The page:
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: 16-08-2002
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Not Belarus yet

The news that a trio of Belarusian dissidents had arrived in Kyiv seeking political asylum was met with some bafflement by Ukrainian and international observers. After all, Ukraine has long been better known as a source of fugitives from oppression than as a haven for them. Despite Ukraines dismal record on virtually all measures of democratic development, it is worth recalling that there are plenty of spots across the former Soviet Union where democracy is even more of a sham, and where human rights abuses are graver.

In fact, among the former Soviet republics apart from the Baltics, Ukraine is probably one of the most democratic. This somewhat unaccustomed conclusion is substantiated by the recently published Nations in Transit 2002 study of the post‑Communist countries prepared by Freedom House, a U.S. non‑profit organization. On the studys measure of democratic development, Ukraine placed toward the bottom of the category of transitional governments below such consolidated democracies as Poland, the Czech Republic and the Baltics, but well above such consolidated autocracies as Belarus, Uzbekistan and Turkmenistan. In fact, the only other non‑Baltic CIS states to score higher than Ukraine were Armenia and Georgia somewhat surprisingly, given their record of civil disorder. Of course, the comfort Ukraine can draw from this status is minimal given the standard of the competition, and there are alarming signs that things may be about to get a lot worse. The Freedom House study also reveals that Ukraines democracy rating has been steadily regressing in its democratic development since 1998, with an especially large deterioration from 2001 to 2002.

The March parliament elections were illustrative of how Ukraines imperfect democracy works. Despite widespread administrative abuses and biased coverage by the state and oligarch controlled media, the vast majority of Ukrainians went ahead and cast their votes for parties that represented an alternative to the current authorities. In the party proportional race, well under 20 percent of the vote went to parties that openly backed President Kuchma. The results were, in effect, a massive vote of no confidence in the countrys leaders. Were it not for the flawed election law that allotted half the parliamentary seats to majoritarian constituencies, the parliament would have been dominated by opposition forces.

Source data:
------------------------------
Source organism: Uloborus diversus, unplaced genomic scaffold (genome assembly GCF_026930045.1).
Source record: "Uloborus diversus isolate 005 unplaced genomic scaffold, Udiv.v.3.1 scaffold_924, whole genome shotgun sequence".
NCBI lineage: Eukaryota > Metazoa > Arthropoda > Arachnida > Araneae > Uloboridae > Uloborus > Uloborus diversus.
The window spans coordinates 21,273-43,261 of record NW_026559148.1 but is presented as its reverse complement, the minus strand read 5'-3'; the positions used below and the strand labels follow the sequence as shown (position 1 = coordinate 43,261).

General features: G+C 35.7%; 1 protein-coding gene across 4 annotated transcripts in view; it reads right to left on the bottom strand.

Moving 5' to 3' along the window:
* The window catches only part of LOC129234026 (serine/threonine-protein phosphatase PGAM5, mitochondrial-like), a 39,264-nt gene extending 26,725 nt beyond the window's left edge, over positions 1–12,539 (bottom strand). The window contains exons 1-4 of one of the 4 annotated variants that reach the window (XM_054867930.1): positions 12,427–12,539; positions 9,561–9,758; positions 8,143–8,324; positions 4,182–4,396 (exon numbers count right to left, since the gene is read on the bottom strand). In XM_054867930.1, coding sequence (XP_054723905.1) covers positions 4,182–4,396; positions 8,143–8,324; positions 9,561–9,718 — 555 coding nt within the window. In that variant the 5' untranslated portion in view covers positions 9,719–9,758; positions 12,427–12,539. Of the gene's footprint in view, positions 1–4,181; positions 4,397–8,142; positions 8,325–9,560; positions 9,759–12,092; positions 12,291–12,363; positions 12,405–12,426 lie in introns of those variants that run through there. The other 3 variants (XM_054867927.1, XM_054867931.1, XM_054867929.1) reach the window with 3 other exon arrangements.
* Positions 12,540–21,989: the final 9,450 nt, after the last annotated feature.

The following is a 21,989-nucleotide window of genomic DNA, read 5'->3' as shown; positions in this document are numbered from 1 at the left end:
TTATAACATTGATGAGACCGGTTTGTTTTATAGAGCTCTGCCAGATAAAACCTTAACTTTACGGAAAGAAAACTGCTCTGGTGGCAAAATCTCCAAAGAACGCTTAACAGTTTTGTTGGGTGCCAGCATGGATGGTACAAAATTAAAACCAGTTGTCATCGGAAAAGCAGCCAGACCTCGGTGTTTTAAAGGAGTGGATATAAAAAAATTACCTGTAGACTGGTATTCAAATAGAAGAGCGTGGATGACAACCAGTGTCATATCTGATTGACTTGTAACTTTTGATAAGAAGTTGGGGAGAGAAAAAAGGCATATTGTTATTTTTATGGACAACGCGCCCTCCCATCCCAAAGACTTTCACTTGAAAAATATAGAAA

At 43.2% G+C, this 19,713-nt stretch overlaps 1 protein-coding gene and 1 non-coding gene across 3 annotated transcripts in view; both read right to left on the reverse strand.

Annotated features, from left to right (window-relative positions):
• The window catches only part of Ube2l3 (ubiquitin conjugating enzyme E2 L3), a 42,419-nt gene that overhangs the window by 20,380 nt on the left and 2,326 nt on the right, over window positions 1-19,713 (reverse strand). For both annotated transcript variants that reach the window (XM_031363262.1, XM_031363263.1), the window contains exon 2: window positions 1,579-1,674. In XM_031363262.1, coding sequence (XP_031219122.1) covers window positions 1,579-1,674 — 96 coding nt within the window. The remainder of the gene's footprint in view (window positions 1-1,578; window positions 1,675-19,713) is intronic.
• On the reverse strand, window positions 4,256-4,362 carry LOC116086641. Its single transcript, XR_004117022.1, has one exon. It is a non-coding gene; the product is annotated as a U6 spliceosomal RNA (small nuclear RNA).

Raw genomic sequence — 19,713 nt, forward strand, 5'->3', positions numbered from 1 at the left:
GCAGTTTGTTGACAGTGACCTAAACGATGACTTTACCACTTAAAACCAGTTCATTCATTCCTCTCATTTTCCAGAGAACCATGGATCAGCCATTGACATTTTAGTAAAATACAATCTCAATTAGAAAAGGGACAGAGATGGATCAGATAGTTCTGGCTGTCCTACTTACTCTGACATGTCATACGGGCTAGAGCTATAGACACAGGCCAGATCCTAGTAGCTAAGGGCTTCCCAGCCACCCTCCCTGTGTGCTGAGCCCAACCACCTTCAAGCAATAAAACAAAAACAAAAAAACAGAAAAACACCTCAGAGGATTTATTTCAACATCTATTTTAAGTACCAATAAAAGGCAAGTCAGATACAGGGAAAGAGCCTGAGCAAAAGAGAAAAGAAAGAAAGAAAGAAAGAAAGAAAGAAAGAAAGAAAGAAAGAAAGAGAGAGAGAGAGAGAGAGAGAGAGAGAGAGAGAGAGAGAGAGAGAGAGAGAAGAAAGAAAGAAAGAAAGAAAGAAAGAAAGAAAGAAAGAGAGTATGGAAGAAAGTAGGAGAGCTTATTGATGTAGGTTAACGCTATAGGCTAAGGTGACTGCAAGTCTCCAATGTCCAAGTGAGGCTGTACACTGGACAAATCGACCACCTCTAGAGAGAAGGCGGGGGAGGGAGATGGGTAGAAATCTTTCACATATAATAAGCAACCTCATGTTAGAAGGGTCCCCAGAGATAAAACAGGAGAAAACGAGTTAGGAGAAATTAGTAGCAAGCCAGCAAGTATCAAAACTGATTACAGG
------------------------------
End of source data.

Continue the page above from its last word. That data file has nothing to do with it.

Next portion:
Still, in the March election Ukrainian citizens showed that they are less easily manipulated than their leaders expect, and that they are capable of making informed and forward‑looking choices even in the most challenging circumstances. The work of civil society organizations, such as the Committee of Ukrainian Voters and the organizations that clubbed together to hold a parallel vote count, certainly helped matters. These groups highlighted the more egregious abuses, and may even have prevented wholesale falsification of the result. Those aspects of Ukraines fledgling democracy need to be encouraged while they still exist.

In two years time, Ukrainians will have a chance to vote for their president. Opinion polls suggest that they will overwhelmingly favor a reformist candidate proposing a break with the corruption and stagnation of the Kuchma era. But that will only be possible if Ukrainians themselves are ready to build on the gains seen in the parliament election.

If Ukraine succeeds in preserving the fragile roots of democracy and civil society, then its just possible that one day the Belarusians statements that Ukraine is a paradise where they can breathe the air of freedom will not sound such a bad joke as they do today. Then Ukraine may then become a beacon of democracy and human rights in an area of the world that seems set to slide relentlessly back into authoritarianism.

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